|MPR fleshed out an economics story with help from Susan and John Marsh and other PIJ sources. (Photo: MPR.)|
MPR aims to share its Public Insight system
Journalists at Minnesota Public Radio/American Public Media plan to share with other news media a source-building technology, Public Insight Journalism, that helps reporters flesh out, refine and find stories.
“It’s our intention to offer it at little or no cost to public radio stations,” says Michael Skoler, managing director of news at MPR, who was appointed last week as director of a new Center for Innovative Journalism that will continue developing PIJ and other tools.
Reporters use the system of database and Internet technologies to find real-life examples of statistical trends, expand their range of sources, check out hunches and, at best, turn up new stories, Skoler explains in a Current commentary this week.
MPR has used PIJ for three years in Minnesota and has started applying it in reporting for national programs produced by its affiliate American Public Media.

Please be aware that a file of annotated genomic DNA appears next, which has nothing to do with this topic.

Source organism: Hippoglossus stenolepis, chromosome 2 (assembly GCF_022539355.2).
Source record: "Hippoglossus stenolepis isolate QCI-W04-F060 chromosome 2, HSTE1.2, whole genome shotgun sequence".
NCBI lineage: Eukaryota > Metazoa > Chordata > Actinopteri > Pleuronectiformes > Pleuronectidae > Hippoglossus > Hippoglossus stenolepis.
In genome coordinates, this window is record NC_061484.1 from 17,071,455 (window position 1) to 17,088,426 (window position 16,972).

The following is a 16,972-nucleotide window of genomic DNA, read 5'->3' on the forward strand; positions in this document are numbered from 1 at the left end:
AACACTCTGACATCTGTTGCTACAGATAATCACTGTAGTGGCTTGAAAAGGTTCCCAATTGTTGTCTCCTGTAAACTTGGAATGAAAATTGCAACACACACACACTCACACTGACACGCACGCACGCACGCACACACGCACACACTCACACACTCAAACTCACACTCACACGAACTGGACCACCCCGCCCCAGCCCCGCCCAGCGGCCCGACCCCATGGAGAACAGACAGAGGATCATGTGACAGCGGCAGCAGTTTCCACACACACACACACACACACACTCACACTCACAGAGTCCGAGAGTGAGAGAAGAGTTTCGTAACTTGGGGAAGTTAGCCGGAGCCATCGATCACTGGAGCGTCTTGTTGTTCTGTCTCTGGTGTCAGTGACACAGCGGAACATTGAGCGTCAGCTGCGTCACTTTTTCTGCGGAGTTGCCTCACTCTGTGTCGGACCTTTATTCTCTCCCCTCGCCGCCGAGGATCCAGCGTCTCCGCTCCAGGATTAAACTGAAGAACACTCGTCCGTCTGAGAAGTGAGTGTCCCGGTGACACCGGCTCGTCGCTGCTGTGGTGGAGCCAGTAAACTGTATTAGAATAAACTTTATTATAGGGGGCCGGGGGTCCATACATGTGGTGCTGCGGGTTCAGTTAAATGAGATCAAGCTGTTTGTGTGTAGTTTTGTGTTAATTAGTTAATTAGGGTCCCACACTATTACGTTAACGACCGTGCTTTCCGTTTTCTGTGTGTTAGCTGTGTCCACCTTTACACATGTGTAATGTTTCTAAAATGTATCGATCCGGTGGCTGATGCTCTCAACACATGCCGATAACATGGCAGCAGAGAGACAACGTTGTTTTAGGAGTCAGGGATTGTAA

Two trained PIJ analysts working at MPR in St. Paul and one at APM in Los Angeles draw on databases of volunteers to find sources familiar with a topic through experience or expertise. PIJ now has 17,000 sources centered in Minnesota, and Marketplace found 2,500 involved in business topics, according to Skoler.
The nonprofit state network has allocated $2.25 million from its recent capital campaign for the project and has built a zinc-clad room atop MPR’s building to hold meetings of PIJ sources. Bill Buzenberg, senior v.p for news and overseer of the new center, estimates the net has spent $350,000 to $500,000 on the project since 2003.
Outside MPR/APM, pilot users will include Colorado Public Radio and four other stations yet to be chosen, says Skoler.
“It’s a great use for technology, for a great purpose,” says Jim Paluzzi, CPR v.p. of applied technology and member of the delegation from Denver that vetted PIJ in January.
MPR wants newspapers and other interested journalists to use the system, Skoler says, but hasn’t yet decided how to proceed or cover training and other costs.
The idea and the kickstart came from Bill Kling, MPR’s founder and president, according to Buzenberg and Skoler.
Kling explains his thinking in a video on MPR’s website: “On any given story we think there’s somebody in our audience that knows more that we do about the subject. If we can get that knowledge from that audience member into our newsroom, we think it will make our coverage smarter, and it’ll make our stories deeper and richer and more valuable to our audience.”